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Aviation-themed events soar through Labor Day Weekend in South Jersey
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De planes! De planes!

Aviation-themed events soar through Labor Day Weekend in South Jersey

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With Labor Day Weekend already upon us, it sure seems like the summer flew by. Speaking of things flying by, summer’s last hurrah will offer folks a chance to catch not one — but two — aviation-themed celebrations.

Whether you are a true aerophile, a military history buff or just someone who gets a kick out of checking out some fast-moving planes, we highly recommend checking out both the Millville Wheels & Wings Airshow and the Naval Air Station Wildwood’s AirFest.

If you have never been to either and don’t know what to expect? We’ve got you covered.

Millville Wheels &

Wings AirshowIs there anything more American than classic cars and fighter planes? We think not. This awesome combination comes together for the Millville Wheels & Wings Airshow 9 a.m. to 5 p.m. Saturday and Sunday, Sept. 4 and 5, at Millville Airport in Millville.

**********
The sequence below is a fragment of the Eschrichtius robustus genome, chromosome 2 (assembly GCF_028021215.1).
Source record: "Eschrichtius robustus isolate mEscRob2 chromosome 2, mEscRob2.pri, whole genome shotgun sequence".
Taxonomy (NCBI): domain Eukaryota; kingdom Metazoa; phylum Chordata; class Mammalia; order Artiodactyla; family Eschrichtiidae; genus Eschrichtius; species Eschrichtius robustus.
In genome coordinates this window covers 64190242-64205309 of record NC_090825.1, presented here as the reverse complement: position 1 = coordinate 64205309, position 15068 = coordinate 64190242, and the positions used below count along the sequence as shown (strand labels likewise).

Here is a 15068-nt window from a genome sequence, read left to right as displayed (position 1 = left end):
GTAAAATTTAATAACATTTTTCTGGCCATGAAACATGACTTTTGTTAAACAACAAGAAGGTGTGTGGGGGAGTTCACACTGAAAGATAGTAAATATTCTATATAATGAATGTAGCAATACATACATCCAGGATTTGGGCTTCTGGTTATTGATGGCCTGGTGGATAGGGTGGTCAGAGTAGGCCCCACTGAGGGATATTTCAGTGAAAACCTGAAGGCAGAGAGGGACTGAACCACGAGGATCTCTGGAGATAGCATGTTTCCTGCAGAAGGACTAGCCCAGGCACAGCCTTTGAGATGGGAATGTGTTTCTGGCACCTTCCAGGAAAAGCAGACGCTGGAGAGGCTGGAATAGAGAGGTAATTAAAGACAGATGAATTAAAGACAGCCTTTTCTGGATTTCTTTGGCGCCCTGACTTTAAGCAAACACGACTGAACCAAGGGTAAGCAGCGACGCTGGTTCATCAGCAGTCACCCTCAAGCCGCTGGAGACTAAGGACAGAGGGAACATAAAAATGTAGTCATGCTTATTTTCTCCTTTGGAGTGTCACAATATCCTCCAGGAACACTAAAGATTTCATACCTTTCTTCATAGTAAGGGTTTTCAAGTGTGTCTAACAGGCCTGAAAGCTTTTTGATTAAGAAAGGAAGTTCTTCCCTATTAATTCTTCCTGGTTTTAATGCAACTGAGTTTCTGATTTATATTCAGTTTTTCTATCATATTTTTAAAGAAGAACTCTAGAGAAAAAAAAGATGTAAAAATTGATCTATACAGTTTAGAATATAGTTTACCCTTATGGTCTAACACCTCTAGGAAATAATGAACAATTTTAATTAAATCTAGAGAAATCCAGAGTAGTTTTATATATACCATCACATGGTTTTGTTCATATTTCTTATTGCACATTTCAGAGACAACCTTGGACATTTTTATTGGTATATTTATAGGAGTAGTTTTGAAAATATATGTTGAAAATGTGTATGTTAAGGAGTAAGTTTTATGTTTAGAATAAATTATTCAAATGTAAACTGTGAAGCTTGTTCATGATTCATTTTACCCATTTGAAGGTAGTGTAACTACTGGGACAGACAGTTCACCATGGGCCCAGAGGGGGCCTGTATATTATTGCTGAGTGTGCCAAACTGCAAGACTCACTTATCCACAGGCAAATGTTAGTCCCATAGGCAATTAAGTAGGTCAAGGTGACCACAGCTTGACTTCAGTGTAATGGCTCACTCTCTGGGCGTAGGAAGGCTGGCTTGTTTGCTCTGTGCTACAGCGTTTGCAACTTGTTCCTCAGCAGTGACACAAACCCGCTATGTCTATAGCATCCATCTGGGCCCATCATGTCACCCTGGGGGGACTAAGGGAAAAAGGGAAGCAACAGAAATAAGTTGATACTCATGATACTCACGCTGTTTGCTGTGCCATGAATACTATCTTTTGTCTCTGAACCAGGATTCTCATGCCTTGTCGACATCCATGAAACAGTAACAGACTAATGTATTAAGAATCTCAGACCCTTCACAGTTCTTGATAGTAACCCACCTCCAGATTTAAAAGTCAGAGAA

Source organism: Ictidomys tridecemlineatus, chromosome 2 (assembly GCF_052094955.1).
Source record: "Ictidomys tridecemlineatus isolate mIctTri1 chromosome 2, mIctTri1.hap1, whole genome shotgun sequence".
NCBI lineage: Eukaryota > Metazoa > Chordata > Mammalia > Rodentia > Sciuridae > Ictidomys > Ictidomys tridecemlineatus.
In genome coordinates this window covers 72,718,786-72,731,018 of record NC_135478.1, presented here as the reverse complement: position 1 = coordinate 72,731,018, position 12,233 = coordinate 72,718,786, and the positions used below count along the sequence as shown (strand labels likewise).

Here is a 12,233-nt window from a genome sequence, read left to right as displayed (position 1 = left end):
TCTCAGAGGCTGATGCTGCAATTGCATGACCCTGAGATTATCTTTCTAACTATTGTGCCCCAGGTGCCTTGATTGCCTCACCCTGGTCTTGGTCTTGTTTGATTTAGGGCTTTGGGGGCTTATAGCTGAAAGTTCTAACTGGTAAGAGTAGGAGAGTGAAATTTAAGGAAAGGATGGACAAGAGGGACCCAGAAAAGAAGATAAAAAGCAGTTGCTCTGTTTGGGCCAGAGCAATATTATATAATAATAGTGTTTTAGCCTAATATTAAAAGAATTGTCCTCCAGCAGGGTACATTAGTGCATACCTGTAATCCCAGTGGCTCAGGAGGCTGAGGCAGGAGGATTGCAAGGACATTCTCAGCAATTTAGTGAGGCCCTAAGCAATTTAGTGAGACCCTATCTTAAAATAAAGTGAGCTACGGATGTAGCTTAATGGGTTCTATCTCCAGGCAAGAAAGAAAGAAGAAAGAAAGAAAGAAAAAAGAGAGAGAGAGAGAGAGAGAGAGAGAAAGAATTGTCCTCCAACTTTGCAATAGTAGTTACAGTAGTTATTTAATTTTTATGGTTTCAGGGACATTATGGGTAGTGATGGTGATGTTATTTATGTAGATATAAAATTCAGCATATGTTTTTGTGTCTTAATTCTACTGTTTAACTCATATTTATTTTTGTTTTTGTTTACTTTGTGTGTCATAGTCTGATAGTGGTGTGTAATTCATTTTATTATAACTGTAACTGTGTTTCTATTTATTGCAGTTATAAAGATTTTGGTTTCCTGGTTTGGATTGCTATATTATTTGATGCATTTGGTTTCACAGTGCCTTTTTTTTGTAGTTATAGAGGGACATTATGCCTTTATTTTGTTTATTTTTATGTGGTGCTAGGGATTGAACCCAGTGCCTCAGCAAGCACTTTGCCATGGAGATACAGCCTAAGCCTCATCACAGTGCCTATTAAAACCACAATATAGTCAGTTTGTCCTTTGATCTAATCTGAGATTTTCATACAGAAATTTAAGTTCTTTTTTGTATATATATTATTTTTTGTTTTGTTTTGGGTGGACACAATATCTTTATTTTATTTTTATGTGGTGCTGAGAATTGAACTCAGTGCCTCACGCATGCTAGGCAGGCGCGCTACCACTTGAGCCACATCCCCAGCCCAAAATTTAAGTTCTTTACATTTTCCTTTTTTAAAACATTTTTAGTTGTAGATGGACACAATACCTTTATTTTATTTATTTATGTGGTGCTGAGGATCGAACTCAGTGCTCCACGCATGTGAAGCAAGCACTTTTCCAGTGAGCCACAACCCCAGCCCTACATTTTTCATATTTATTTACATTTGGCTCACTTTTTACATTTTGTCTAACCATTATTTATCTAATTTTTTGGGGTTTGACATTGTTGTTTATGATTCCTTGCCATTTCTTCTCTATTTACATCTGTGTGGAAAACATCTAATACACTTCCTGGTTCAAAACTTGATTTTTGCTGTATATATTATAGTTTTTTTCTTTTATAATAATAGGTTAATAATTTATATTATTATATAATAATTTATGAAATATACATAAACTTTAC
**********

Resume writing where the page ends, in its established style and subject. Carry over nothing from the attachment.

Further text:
Attendees can expect an exciting and festive atmosphere with a variety of military planes, both on the ground for up-close viewing and in the sky wowing the crowds with their incredible aerial maneuvers that includes a performance from the US Army Golden Knights Parachute Team.

A car show sporting some of the most incredible antique and classic automobiles around will make the festivities even more fun, and a variety of food vendors will feed the throngs of hungry patrons throughout the day.

One of the most exciting of all aircraft that will take flight at the event is the United States Airforce F-22 Raptor, a modern twin-engine stealth tactical fighter that is one of the most advanced fighter jets ever made. And while it may look like fun, flying a jet of this magnitude in an airshow requires much skill and years of training.